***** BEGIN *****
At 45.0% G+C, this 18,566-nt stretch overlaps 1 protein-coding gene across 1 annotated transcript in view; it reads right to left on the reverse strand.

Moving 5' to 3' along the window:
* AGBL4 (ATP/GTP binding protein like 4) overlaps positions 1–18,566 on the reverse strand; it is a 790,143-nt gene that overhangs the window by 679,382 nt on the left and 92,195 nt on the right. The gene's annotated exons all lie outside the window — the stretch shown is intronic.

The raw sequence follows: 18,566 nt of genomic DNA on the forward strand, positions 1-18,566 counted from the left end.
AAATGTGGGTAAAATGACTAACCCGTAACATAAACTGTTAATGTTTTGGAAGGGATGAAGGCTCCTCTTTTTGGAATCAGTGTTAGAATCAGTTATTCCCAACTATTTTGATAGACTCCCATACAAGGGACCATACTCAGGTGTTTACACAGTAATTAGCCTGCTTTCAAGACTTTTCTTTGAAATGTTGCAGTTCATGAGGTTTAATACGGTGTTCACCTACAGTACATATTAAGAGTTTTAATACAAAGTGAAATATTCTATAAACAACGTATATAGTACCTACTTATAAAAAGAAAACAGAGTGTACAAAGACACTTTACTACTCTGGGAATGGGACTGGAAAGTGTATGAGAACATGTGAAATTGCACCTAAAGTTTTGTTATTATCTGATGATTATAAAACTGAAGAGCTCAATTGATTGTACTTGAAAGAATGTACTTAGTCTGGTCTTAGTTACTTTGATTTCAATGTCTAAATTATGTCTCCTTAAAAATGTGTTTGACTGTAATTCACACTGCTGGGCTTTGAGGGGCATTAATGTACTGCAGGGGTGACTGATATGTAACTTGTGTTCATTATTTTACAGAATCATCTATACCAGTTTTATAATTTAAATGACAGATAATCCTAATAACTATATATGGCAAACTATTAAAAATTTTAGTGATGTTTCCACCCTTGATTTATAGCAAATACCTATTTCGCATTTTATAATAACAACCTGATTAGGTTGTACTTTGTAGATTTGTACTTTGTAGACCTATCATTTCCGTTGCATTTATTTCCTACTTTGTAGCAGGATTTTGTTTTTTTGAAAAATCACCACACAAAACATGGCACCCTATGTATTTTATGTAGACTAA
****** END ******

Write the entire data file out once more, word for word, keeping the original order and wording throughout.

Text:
At 45.0% G+C, this 18,566-nt stretch overlaps 1 protein-coding gene across 1 annotated transcript in view; it reads right to left on the reverse strand.

Moving 5' to 3' along the window:
* AGBL4 (ATP/GTP binding protein like 4) overlaps positions 1–18,566 on the reverse strand; it is a 790,143-nt gene that overhangs the window by 679,382 nt on the left and 92,195 nt on the right. The gene's annotated exons all lie outside the window — the stretch shown is intronic.

The raw sequence follows: 18,566 nt of genomic DNA on the forward strand, positions 1-18,566 counted from the left end.
AAATGTGGGTAAAATGACTAACCCGTAACATAAACTGTTAATGTTTTGGAAGGGATGAAGGCTCCTCTTTTTGGAATCAGTGTTAGAATCAGTTATTCCCAACTATTTTGATAGACTCCCATACAAGGGACCATACTCAGGTGTTTACACAGTAATTAGCCTGCTTTCAAGACTTTTCTTTGAAATGTTGCAGTTCATGAGGTTTAATACGGTGTTCACCTACAGTACATATTAAGAGTTTTAATACAAAGTGAAATATTCTATAAACAACGTATATAGTACCTACTTATAAAAAGAAAACAGAGTGTACAAAGACACTTTACTACTCTGGGAATGGGACTGGAAAGTGTATGAGAACATGTGAAATTGCACCTAAAGTTTTGTTATTATCTGATGATTATAAAACTGAAGAGCTCAATTGATTGTACTTGAAAGAATGTACTTAGTCTGGTCTTAGTTACTTTGATTTCAATGTCTAAATTATGTCTCCTTAAAAATGTGTTTGACTGTAATTCACACTGCTGGGCTTTGAGGGGCATTAATGTACTGCAGGGGTGACTGATATGTAACTTGTGTTCATTATTTTACAGAATCATCTATACCAGTTTTATAATTTAAATGACAGATAATCCTAATAACTATATATGGCAAACTATTAAAAATTTTAGTGATGTTTCCACCCTTGATTTATAGCAAATACCTATTTCGCATTTTATAATAACAACCTGATTAGGTTGTACTTTGTAGATTTGTACTTTGTAGACCTATCATTTCCGTTGCATTTATTTCCTACTTTGTAGCAGGATTTTGTTTTTTTGAAAAATCACCACACAAAACATGGCACCCTATGTATTTTATGTAGACTAA